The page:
They reported that people experience senses of engagement and connection at festivals in ways that are not possible in even typical live music concerts. Not only is there much interaction with other attendees, especially in the context of multi-day events, but with artists themselves; the music festival allows for close proximity.
Packer and Ballantyne asked their participants open-ended focus group discussion questions, and qualitative analysis showed that young people attend music festivals for music, festival, social, and separation experiences. Of particular note is the experience of separation; this allows reflection on daily activities, experiences, and oneself, by feeling disconnected from everyday life.
Transcribed conversation recounted that attendance at a festival is an active process that allows significant engagement with music, because the connection between performer and audience is bi-directional, resulting in a personalised, distinctive experience (Packer & Ballantyne, 2010).
Although the underlying mechanism for the improved psychological benefits of festival attendance is unclear, the authors suggest the interplay of various factors is important; the music festival is unique in its combination of social experience, familiarity, and novelty in artists and environments.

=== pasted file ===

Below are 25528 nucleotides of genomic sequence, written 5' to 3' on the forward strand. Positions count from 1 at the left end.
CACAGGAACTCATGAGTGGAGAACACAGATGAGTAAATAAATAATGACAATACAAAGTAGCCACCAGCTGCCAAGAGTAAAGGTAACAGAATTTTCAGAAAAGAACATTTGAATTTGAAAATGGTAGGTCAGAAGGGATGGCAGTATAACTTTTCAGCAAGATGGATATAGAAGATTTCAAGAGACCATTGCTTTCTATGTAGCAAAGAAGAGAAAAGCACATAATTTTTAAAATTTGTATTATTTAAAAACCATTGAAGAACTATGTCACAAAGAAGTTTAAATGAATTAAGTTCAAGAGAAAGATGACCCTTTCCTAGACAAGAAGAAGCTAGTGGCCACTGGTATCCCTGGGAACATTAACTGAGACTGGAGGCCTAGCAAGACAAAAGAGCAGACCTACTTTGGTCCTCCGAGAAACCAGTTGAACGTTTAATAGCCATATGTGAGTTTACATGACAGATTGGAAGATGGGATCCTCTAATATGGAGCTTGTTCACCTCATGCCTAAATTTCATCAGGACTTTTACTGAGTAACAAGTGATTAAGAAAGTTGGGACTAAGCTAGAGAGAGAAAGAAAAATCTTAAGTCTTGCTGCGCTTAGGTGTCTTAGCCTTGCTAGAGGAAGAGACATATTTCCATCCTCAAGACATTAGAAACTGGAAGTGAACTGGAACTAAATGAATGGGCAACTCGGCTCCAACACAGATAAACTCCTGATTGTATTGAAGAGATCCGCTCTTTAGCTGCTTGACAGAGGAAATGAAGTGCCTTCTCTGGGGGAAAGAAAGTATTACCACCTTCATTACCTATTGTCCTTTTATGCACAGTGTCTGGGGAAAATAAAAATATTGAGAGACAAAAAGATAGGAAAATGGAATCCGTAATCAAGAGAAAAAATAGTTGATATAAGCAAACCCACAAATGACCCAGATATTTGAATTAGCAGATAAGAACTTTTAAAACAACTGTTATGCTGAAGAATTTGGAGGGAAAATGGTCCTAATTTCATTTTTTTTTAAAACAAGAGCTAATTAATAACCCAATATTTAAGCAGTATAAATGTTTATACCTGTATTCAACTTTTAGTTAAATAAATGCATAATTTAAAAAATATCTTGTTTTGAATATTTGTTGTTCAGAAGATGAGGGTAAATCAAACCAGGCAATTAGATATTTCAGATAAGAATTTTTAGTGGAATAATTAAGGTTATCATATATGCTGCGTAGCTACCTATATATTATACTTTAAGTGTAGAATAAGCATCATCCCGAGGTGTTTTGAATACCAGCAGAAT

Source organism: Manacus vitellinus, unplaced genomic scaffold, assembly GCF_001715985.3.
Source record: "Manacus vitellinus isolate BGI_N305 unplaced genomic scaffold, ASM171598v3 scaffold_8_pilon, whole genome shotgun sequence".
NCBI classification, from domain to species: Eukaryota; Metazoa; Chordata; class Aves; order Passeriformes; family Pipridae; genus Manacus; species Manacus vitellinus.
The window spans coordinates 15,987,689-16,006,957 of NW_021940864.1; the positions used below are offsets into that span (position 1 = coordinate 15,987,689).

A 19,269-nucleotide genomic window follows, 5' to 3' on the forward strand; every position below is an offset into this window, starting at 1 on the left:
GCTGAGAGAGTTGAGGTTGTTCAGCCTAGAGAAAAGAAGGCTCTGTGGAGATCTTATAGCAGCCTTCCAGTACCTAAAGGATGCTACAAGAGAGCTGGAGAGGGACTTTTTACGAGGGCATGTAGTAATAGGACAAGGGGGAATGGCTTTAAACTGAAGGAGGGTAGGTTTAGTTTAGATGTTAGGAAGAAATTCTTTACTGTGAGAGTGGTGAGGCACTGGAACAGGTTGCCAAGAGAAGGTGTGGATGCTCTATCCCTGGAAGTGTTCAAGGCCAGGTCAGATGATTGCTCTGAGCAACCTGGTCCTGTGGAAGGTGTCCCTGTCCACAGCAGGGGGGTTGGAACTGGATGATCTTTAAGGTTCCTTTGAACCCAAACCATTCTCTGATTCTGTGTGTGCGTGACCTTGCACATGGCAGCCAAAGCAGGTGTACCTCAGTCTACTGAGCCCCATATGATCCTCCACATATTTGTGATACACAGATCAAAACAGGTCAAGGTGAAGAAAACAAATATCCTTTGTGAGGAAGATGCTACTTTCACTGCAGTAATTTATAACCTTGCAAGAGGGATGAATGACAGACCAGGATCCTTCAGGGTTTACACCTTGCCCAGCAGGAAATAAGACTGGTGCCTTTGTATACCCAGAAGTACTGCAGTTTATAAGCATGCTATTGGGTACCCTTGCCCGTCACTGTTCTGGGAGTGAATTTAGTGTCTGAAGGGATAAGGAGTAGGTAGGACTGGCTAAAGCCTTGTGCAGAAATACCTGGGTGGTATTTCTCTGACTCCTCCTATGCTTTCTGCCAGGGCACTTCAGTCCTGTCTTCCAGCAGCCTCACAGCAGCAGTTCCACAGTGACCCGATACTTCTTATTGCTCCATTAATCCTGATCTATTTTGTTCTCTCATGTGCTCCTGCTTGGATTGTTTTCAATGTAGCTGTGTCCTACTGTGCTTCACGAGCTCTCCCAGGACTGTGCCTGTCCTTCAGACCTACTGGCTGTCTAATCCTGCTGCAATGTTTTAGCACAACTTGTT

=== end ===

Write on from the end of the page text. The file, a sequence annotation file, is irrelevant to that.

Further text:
Unstructured exposure to various music performances, as is common in the festival environment, can inspire a feeling of creativity, contributing to a person’s feeling of having purpose in life (Pitts, 2005; Packer & Ballantyne, 2010).
Packer and Ballantyne’s second study (2010) gathered quantitative data in questionnaire format; participants were tested on psychological, social, and subjective well-being when leaving a major Australian music festival.
Of the four experience motivations identified in their first study, it was found that the music and separation experiences were of most importance.
Quantitative data reinforced the positive effects of attendance; for example, 92% of participants agreed with the statements “I feel I have accomplished something” and “I have a greater understanding of the importance of music in my life.”
Beyond the Study: How to Apply